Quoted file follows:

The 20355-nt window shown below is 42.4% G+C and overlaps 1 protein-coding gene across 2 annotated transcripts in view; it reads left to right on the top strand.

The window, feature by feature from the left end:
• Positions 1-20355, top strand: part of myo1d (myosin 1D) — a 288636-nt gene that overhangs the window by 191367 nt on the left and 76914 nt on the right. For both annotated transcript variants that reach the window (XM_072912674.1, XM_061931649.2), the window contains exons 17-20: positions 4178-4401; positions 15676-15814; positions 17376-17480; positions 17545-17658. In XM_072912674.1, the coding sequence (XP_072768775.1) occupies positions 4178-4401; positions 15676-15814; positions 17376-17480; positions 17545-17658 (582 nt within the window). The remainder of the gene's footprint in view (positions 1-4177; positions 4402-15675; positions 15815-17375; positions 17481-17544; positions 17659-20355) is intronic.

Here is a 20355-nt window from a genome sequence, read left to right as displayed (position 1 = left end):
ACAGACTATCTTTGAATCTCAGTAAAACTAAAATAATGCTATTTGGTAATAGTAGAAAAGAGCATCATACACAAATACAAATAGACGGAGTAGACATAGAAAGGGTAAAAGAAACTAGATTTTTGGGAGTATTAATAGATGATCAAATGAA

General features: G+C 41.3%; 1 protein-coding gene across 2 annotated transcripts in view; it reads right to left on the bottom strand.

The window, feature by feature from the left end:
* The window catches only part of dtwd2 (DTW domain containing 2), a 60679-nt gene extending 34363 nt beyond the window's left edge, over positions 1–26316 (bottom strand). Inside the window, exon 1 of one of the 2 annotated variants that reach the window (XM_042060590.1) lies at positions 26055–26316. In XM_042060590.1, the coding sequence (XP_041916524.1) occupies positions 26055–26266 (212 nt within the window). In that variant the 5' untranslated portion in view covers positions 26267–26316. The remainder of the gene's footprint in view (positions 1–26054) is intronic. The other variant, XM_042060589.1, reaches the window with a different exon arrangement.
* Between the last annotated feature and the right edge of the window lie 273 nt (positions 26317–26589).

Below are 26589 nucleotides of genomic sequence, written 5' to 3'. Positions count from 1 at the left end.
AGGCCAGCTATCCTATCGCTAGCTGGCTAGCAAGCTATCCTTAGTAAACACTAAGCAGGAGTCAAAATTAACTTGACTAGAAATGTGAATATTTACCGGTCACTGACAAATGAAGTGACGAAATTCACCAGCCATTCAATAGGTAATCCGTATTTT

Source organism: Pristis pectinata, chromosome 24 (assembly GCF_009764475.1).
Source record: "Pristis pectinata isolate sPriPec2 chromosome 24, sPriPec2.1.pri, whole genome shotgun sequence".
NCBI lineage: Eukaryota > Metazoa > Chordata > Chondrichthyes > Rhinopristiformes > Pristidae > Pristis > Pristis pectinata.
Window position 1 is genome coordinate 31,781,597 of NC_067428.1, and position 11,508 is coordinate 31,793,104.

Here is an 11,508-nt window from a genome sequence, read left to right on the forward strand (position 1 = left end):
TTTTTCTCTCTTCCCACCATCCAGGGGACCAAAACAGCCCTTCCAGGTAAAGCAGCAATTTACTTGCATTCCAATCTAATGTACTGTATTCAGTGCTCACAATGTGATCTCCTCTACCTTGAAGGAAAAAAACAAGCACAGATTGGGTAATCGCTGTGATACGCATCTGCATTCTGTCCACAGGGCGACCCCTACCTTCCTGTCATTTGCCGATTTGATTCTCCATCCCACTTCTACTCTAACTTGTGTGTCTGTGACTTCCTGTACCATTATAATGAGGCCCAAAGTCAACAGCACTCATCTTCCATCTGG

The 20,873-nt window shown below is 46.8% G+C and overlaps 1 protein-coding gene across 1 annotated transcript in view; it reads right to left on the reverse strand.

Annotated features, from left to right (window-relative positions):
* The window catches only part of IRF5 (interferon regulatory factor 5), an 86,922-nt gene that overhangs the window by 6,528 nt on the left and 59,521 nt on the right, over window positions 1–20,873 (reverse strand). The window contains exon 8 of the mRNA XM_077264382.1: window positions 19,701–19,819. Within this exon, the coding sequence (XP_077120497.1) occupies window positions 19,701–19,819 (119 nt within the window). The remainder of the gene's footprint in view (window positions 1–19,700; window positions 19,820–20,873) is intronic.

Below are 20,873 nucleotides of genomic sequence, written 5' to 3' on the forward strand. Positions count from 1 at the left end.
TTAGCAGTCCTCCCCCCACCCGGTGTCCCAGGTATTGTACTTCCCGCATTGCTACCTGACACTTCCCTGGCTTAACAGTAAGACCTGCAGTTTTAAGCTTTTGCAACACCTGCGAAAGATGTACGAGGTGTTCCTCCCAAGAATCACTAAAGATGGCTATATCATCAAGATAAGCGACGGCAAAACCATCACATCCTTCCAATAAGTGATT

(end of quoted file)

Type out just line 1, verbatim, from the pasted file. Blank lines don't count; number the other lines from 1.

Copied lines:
The 20355-nt window shown below is 42.4% G+C and overlaps 1 protein-coding gene across 2 annotated transcripts in view; it reads left to right on the top strand.